But there are risks to using production environments to monitor and test software, and of course, the intention of shift-right testing was never to replace unit, API and UI testing practices before deployment! Shift-right testing is a complementary practice, that extends the philosophy of continuous testing into production. Despite this, organizations can easily abuse the concept to justify doing even less unit and API testing during development. In order to prevent this, we need to make testing during development phases to be easier, more productive and produce better quality software.
Most software isn’t fully tested, and the decision of what to test is essentially based on developers’ best guesses about what is critical functionality. During a SCRUM sprint, or an iteration in other processes, it’s difficult to determine what to test, because, of course, “test everything” isn’t an option. Since timelines are short, only parts of the software that were updated by the latest functionality can be tested, but exactly what code is impacted is usually unknown. Test automation helps, but without understanding exactly where and what to test, test coverage is inadequate.
These shortcomings can be overcome by using test impact analysis, which is a multivariate analysis of test coverage, code changes, and dependencies that pinpoints exactly what code needs to be tested. In addition, these exact tests can be scheduled an executed automatically.
Test impact analysis works at the developer level within the IDE, collecting information about which code is exercised by which tests, and applies that information within the developer’s IDE as the developer is changing code, enabling the developer to easily identify and execute the specific tests that need to be run to verify that the changed code doesn’t break any tests. Also, keeping track of which affected tests have been run, which have passed, and which have failed, makes it easy for the developer to determine which tests still need to be run, or which tests have failed and need to be addressed. Once all tests have been run and are passing, the developer knows that it’s safe to commit their code and move on.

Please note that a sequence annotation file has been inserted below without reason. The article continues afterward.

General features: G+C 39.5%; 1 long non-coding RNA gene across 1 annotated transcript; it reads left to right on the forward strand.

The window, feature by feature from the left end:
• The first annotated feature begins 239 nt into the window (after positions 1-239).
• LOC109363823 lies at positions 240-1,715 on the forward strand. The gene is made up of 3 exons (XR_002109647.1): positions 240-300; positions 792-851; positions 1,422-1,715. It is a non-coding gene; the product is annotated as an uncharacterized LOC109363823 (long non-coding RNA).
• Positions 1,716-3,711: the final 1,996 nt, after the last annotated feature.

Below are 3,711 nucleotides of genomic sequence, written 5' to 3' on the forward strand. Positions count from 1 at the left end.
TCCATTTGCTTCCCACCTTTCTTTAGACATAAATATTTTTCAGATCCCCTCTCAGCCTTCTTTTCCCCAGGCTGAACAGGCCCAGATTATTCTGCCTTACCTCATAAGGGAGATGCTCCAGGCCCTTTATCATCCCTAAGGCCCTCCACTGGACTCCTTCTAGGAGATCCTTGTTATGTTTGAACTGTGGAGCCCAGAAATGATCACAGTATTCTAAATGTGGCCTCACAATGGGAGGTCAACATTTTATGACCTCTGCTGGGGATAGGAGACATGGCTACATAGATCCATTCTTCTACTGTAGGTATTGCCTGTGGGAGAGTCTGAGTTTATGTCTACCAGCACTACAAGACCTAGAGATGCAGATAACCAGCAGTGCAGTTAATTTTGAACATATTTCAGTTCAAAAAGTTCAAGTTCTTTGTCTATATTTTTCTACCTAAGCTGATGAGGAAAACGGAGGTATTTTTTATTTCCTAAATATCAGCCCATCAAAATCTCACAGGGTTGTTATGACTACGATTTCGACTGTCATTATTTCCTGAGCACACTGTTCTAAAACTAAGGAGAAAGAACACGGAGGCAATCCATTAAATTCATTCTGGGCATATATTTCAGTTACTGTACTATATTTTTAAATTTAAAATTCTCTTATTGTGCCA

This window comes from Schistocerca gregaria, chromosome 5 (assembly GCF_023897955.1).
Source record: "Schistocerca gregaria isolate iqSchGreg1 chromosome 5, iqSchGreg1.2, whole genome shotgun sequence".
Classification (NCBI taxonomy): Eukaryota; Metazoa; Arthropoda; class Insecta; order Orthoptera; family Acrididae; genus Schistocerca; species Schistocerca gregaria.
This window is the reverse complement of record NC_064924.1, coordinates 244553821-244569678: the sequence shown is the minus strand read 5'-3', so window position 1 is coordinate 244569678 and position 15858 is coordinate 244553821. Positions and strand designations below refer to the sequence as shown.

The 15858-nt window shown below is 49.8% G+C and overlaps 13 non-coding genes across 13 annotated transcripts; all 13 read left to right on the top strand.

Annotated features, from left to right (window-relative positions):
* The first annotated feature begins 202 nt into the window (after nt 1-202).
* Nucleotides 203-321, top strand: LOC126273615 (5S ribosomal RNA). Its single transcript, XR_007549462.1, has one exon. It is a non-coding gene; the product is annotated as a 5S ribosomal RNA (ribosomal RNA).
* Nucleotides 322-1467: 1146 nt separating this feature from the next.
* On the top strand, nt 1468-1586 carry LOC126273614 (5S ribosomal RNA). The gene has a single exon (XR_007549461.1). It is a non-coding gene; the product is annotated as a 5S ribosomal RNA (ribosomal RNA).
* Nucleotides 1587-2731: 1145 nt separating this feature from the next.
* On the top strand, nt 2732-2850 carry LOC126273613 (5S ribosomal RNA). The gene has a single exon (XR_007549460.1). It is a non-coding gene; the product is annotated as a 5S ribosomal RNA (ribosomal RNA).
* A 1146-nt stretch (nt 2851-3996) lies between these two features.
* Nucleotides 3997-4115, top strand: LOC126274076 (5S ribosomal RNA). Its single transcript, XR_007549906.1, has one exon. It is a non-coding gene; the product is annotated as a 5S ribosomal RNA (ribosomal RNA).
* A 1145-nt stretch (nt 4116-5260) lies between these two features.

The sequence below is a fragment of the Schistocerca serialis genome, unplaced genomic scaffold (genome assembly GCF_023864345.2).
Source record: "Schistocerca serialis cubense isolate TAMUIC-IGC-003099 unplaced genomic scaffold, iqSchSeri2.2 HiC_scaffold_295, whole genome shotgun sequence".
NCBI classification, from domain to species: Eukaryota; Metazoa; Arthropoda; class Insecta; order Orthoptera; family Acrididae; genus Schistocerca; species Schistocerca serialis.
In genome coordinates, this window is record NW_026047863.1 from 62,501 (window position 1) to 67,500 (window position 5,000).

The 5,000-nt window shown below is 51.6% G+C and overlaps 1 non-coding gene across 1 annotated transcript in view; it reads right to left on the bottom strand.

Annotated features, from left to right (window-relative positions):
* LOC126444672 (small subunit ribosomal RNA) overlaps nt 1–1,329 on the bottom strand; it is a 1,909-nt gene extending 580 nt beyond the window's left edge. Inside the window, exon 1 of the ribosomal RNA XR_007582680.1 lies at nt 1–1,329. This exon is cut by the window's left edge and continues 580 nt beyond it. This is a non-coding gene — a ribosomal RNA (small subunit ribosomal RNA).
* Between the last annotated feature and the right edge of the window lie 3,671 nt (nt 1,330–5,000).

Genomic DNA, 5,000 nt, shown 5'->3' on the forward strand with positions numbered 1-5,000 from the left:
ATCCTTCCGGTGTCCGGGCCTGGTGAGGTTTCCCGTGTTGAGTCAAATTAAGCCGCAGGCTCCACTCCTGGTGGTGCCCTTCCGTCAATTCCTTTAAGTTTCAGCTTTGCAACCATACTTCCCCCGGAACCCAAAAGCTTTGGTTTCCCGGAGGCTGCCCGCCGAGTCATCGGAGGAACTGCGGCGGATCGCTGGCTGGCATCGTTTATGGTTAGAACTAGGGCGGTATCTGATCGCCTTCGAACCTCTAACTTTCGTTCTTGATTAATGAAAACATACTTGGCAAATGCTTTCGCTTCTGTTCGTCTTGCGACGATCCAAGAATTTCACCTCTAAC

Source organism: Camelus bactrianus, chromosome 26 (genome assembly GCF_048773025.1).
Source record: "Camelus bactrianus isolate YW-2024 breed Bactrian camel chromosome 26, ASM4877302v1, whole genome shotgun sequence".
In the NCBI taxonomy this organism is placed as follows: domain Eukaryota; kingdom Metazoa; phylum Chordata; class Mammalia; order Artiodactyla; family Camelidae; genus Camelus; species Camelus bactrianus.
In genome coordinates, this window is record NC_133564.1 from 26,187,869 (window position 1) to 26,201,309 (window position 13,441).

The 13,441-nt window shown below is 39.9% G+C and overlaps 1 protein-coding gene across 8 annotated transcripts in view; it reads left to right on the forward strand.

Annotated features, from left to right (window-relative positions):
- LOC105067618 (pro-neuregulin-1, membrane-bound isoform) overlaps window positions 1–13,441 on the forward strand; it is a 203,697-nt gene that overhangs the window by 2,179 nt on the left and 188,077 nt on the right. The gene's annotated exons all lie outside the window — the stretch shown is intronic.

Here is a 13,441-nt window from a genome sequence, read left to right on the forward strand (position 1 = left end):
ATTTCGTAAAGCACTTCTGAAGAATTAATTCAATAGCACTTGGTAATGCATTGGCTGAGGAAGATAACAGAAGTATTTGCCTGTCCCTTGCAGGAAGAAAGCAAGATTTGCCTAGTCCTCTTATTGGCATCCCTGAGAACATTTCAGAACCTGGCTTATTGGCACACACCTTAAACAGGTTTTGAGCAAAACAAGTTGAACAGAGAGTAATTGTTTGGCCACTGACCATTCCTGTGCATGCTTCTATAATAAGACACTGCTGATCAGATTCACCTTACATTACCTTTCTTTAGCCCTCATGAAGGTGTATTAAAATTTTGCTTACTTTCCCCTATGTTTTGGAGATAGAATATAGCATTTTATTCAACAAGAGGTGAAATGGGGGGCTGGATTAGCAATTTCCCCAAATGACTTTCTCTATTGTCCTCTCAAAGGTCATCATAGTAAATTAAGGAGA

Test impact analysis works within a CI/CD process by integrating seamlessly into a project’s build system such as Maven or Gradle, to get immediate feedback on changes. Test impact analysis identifies which code has changed since the baseline build (i.e. the last nightly build), determines which tests need to be run to exercise that code, and then runs just that subset of tests. This workflow enables teams to set up CI jobs that only run tests based on the most recent code changes, shrinking the amount of time it takes to run a CI job from hours to minutes.
Test impact analysis provides the following key benefits:
To greatly decrease the testing bottleneck in development, and improve the efficiency of the “saw tooth” effort that testers put into every iteration, development teams can benefit from test impact analysis technology. Test automation with test impact analysis means focusing testing specifically on changes made during each iteration, and testing exactly what needs to be tested, automatically. These teams optimize their in-development testing effort with instant feedback on what needs to be done, what code fails testing, and what other code is impacted by new changes.
VP of Products at Parasoft, Mark is responsible for ensuring that Parasoft solutions deliver real value to the organizations adopting them. Mark has been with Parasoft since 2004, working with a broad cross-section of Global 2000 customers, from specific technology implementations to broader SDLC process improvement initiatives.